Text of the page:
Whats In a Name? Part 1: Ancient classification

As you have been shopping for plants this year (and of course years past) you have probably noticed that your favorite perennials and trees/shrubs have more than one name.  A name you can pronounce, and most likely one that you cannot (or at least I can’t). There is a simple answer with a long, complex history explaining this phenomenon. To put it simply, botanical nomenclature is naming a plant. This two-part post is a compact,  summarized version of how this science has evolved from Ancient Greece to modern day classification.

Flowerland signs show the modern-day genus name (Eryngium), variety (Sapphire Blue), and common name (Sea Holly).
Flowerland signs show the modern-day genus name (Eryngium), variety (Sapphire Blue), and common name (Sea Holly).

Let’s think back to ancient times and how plants were used. Not only were they food, but they were also the primary source of medicine. You can then imagine that it would be very important to make sure you were giving someone the right amount of medicine, from the correct plant,  for the correct treatment (for example in Greece, Male Ferns were used to treat Pinworms). Complilations of plants were beginning to be collected for such use, but were usually held in private collections.

Male Ferns are still popular today...for different reasons. We carry them as part of our regular selection of ferns.
Male Ferns are still popular today...for different reasons. We carry them as part of our regular selection of ferns.

The first botanists were herbalists and acting doctors.  The ancient Greeks were the first in known recorded history to establish a written classification from collections of plants in the publication De Historia Plantarum. This was done by a student of Aristotles named Theophrastus who lived from (370-285 B.C.).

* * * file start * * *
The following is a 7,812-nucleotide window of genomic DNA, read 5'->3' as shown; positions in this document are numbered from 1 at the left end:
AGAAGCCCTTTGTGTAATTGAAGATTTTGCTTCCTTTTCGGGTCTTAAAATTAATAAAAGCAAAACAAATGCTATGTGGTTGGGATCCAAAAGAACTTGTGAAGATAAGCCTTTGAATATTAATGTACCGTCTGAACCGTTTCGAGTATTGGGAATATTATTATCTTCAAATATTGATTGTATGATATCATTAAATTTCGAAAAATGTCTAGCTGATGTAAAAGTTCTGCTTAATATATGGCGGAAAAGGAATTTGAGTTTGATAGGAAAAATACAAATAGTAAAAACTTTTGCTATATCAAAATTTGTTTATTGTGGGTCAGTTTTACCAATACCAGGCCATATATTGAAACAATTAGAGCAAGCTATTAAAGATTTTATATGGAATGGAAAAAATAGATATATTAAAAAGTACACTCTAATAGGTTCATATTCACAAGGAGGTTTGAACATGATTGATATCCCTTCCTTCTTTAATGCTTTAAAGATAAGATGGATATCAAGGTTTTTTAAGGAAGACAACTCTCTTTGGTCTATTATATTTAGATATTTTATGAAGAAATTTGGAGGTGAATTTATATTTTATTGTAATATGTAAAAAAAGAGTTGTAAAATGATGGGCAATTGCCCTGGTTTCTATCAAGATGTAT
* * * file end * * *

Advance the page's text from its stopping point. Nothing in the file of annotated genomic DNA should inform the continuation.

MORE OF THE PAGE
Historia Plantarum

De Historia Plantarum was followed up by De Materia Medica in the First Century A.D. by Diascorides. His volume contained over 600 plants including those that were used in perfumes, oils, wine and as condiments.  He was the first to note similarities in plants in writing by examining plants from what we now know as the mint family. He noted that they all had square stems, fragrant leaves and similar flowers.  In 512 pictures were added to his volume. This was the primary source guide of mid-evil physicians.

A typical drawing from De Materia Medica would show writing and notes about the plant and its variety of uses.
A typical drawing from De Materia Medica would show writing and notes about the plant and its variety of uses.

It was not until the invention of the printing press in 1452, that these books (now known as Herbals) were widely assessable, studied and criticized. The philosophy from the time of the Ancient Greeks had been the active practice of what we know today as the “Doctrine of Signatures”. The philosophy was practiced (without name) that a plant looked like what it could heal, and was then given an appropriate name. For example Liverwort (Hepatica) could heal problems with the Liver. Snakeroot was to be used as an antidote for venom because its flowers resemble a snakes tail. Other plants such as Lungwort, Bloodroot and Toothwort still bare their “healing names” today.

Bloodroot roots secrete a red sap resembling blood that was thought to cleanse blood and treat infections. They grow as a wildflower in Michigan.
Bloodroot roots secrete a red sap resembling blood that was thought to cleanse blood and treat infections. They grow as a wildflower in Michigan.

The second part of this post will begin to discuss the modern system of naming plants, and the important people who have helped shaped how we have come to know plants today.